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Businesses that manufacture, distribute, and sell liquor are regulated by
licenses issued from the South Carolina Department of Revenue, and authorized under
Chapter 6 of Title 61 SC Code of Laws.
When referring to SC Code of Laws, liquor licenses (including
beer and wine permits) are issued to three tiers of business types:
A manufacturer, distiller, rectifier, blender, bottler, of alcoholic liquors; including importers who import alcoholic liquors into the US.
Businesses who purchase, acquire, or import alcoholic liquors from manufacturers from inside and/or outside of SC for the purpose of resale.
Retailers are divided into two groups which indicates where the sold alcohol is consumed by the consumer: on-premises or off-premises.
The SCDOR has sole and exclusive power to suspend and revoke a manufacturer's, wholesaler's, or retail dealer's license. Read the regulations below to avoid a
license suspension or revocation:
Operating an ABL Business page to see more information on the following topics:
In accordance with SC Code Sections 61-6-1540 and
61-6-1505 you may sell the following items:
See more information on operating an ABL business.
Liquor by the Drink licenses may conduct tastings of alcoholic liquors and of wine containing in excess of 16.5% provided:
Retail liquor stores may conduct tastings of wine over 16.5% by volume, cordials, and other distilled spirits provided:
SC Code Section 61-6-1640
A holder of a valid
manufacturer license issued by the SCDOR may permit tastings and retail sales of the alcoholic liquors produced at the licensed premises subject to the following limitations:
*10, 11, and 12 do not apply to those businesses that hold a liquor by the drink license (PLB)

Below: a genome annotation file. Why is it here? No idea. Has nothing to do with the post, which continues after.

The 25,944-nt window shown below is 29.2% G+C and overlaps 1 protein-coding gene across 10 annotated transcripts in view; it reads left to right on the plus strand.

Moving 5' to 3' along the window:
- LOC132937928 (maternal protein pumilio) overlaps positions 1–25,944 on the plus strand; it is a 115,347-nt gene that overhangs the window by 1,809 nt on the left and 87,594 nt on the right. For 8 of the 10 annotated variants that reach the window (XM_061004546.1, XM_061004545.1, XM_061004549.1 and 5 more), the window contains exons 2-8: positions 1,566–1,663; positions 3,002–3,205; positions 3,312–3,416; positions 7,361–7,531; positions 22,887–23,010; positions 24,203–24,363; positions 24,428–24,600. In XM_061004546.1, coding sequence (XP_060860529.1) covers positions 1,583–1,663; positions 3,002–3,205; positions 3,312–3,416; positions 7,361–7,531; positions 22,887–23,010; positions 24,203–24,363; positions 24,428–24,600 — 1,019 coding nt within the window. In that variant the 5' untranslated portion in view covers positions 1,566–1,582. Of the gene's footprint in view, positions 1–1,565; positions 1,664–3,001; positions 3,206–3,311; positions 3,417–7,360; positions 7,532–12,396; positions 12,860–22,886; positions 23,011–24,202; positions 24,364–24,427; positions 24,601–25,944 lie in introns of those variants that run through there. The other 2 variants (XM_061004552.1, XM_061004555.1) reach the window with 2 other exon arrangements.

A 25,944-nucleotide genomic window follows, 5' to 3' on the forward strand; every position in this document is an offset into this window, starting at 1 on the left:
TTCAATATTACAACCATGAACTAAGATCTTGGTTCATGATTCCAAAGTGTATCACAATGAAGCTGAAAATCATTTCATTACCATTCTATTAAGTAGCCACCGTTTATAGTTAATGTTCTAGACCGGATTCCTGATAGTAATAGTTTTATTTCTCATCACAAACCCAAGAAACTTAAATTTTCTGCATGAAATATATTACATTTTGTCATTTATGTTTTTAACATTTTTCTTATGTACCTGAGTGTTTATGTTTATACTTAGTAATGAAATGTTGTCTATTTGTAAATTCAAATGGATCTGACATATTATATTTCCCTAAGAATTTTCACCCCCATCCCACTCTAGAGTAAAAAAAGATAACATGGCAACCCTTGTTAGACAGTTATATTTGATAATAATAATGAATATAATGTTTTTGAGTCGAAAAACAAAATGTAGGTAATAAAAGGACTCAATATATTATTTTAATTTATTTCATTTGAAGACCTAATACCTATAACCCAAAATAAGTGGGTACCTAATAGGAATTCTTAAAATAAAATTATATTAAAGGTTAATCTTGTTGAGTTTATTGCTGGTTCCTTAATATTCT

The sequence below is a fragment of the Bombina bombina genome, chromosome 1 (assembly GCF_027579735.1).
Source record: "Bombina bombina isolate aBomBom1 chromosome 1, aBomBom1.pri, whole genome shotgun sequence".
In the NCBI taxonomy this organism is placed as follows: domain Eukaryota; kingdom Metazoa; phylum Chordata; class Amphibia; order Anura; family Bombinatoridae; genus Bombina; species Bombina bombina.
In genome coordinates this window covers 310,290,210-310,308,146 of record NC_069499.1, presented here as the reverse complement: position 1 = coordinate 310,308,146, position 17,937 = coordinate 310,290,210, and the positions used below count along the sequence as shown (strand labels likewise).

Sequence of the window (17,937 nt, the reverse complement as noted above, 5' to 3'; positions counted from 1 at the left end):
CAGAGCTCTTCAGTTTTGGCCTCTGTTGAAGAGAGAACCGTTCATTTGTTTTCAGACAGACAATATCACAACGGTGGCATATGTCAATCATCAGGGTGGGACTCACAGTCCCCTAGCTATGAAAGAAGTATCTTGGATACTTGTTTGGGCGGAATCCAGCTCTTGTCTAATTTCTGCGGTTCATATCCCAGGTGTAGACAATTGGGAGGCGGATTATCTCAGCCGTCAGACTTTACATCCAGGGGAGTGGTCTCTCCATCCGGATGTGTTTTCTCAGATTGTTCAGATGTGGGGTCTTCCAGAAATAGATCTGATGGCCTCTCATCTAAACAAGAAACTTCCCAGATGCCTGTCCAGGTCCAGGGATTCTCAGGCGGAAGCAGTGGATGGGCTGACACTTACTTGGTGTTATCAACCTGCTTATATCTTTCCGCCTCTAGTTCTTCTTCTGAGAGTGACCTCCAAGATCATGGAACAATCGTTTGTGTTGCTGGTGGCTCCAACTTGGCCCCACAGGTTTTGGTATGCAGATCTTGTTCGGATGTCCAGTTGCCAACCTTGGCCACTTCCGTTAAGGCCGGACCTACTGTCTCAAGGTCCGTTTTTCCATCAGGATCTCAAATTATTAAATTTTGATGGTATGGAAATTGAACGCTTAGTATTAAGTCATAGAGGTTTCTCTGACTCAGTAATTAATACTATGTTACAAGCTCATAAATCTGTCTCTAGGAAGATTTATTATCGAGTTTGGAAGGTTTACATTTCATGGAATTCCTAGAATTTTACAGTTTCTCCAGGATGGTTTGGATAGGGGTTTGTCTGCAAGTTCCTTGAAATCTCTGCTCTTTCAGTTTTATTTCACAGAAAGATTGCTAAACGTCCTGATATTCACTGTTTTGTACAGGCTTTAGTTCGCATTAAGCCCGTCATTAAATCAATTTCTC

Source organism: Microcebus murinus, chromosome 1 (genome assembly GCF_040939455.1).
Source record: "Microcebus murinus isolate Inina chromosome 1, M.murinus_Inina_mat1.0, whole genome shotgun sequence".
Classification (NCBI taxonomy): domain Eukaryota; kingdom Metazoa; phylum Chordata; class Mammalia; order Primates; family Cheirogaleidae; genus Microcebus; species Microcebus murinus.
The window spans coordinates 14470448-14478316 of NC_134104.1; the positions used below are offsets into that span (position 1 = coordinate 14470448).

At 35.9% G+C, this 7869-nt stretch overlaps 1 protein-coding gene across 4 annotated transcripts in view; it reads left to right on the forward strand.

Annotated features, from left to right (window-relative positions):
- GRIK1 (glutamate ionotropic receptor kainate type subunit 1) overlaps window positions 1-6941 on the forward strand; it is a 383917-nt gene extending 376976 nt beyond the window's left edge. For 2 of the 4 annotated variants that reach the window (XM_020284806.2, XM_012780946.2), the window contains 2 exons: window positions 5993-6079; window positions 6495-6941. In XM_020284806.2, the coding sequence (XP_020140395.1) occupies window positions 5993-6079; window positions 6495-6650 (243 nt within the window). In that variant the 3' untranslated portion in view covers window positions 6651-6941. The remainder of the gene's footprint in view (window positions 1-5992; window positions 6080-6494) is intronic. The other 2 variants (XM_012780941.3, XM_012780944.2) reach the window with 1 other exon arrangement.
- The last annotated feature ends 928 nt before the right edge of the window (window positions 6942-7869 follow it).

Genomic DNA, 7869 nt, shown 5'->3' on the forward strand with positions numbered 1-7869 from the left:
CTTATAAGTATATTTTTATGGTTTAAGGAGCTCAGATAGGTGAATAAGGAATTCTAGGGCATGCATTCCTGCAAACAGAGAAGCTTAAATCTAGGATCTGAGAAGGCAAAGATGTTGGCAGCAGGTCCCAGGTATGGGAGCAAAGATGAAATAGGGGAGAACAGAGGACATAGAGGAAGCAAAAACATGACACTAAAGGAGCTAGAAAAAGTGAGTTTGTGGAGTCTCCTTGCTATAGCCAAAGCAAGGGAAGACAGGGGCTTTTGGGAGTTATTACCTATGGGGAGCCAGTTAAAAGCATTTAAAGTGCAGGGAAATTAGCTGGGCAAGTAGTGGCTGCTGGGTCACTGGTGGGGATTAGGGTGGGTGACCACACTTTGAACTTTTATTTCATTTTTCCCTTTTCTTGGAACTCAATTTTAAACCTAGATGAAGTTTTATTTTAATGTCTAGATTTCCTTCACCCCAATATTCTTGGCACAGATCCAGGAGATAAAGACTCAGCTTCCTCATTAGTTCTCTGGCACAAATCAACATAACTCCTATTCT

SC Code Sections 61-6-1140 and 61-6-1150
No liquor license holder may allow customers to bring their own alcoholic liquor (see SC Code Sections 61-6-4700 and
Beer & Wine page for answers to this question for Beer & Wine Permit holders.
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If you hold a Retail Liquor license and want to sale wholesale to liquor by the drink license holders, you will need to provide the following to the SCDOR Alcohol Beverage License Division:
SC Code Section 61-6-1636 Purchase by, and delivery to, liquor by the drink licensees(A) A person licensed by this article for sale and use for on-premises consumption shall purchase alcoholic liquor for sale by the drink from a licensed retail dealer with a wholesaler's basic permit issued pursuant to the Federal Alcohol Administration Act in any size bottle, except 1.75 liter size bottles.
(B) A licensed retail dealer with a wholesaler's basic permit issued pursuant to the Federal Alcohol Administration Act may deliver, in sealed containers, alcoholic liquor in any size bottle, except 1.75 liter size bottles, to a person licensed by this article to sell alcoholic liquors for on-premises consumption.
The previous license must also be turned in before the new license will be reissued with the Wholesaler marking. You may mail your change to us or come into the District Office to have the new license printed.
No, the law specifically states that liquor by the drink locations may not have liquor in 1.75 liter bottles on the premises. Liquor by the drink locations may have liquor in any other size container.
No, your license only authorizes you to sell liquor by the drink. You cannot sell it by the bottle, sealed or unsealed. Liquor may not be removed from the premises by a consumer.
No. Liquor may not be removed from the premises by a consumer.
An order can be placed online; however, the purchaser must physically go into the seller’s business to obtain the purchased liquor. Alcoholic liquors cannot be delivered to a resident of South Carolina.
Curbside pickup is also not authorized.
No. Bottle service is commonly defined as selling a customer a full bottle of liquor and making cocktails from that bottle at their table.
In no way is bottle service of liquor legal in South Carolina. This includes letting guests purchase a bottle of liquor that the server keeps behind the bar or places in a cage at the table.
Only licensed retail liquor stores can legally sell full bottles of liquor. Restaurants may be licensed to serve liquor by the drink, but they may not sell bottles of liquor.